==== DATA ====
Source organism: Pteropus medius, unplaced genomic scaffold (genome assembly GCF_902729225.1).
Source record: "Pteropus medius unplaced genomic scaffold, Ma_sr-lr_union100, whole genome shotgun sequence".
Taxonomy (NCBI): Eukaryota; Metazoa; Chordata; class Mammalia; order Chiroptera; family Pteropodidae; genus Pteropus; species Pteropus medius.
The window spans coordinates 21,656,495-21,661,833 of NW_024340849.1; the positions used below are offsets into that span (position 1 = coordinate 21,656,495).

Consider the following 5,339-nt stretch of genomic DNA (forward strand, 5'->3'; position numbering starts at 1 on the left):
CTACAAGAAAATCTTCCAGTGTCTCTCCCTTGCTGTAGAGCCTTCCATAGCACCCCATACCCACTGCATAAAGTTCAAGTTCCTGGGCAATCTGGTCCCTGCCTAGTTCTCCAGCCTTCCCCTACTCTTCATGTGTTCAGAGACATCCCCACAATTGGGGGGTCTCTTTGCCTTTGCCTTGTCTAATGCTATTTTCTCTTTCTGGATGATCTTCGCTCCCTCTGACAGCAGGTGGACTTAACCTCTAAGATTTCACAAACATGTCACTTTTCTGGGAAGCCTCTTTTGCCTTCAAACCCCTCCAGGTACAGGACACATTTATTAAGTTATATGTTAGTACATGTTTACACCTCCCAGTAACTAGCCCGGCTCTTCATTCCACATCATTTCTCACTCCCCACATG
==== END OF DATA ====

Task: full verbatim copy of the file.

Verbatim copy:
Source organism: Pteropus medius, unplaced genomic scaffold (genome assembly GCF_902729225.1).
Source record: "Pteropus medius unplaced genomic scaffold, Ma_sr-lr_union100, whole genome shotgun sequence".
Taxonomy (NCBI): Eukaryota; Metazoa; Chordata; class Mammalia; order Chiroptera; family Pteropodidae; genus Pteropus; species Pteropus medius.
The window spans coordinates 21,656,495-21,661,833 of NW_024340849.1; the positions used below are offsets into that span (position 1 = coordinate 21,656,495).

Consider the following 5,339-nt stretch of genomic DNA (forward strand, 5'->3'; position numbering starts at 1 on the left):
CTACAAGAAAATCTTCCAGTGTCTCTCCCTTGCTGTAGAGCCTTCCATAGCACCCCATACCCACTGCATAAAGTTCAAGTTCCTGGGCAATCTGGTCCCTGCCTAGTTCTCCAGCCTTCCCCTACTCTTCATGTGTTCAGAGACATCCCCACAATTGGGGGGTCTCTTTGCCTTTGCCTTGTCTAATGCTATTTTCTCTTTCTGGATGATCTTCGCTCCCTCTGACAGCAGGTGGACTTAACCTCTAAGATTTCACAAACATGTCACTTTTCTGGGAAGCCTCTTTTGCCTTCAAACCCCTCCAGGTACAGGACACATTTATTAAGTTATATGTTAGTACATGTTTACACCTCCCAGTAACTAGCCCGGCTCTTCATTCCACATCATTTCTCACTCCCCACATG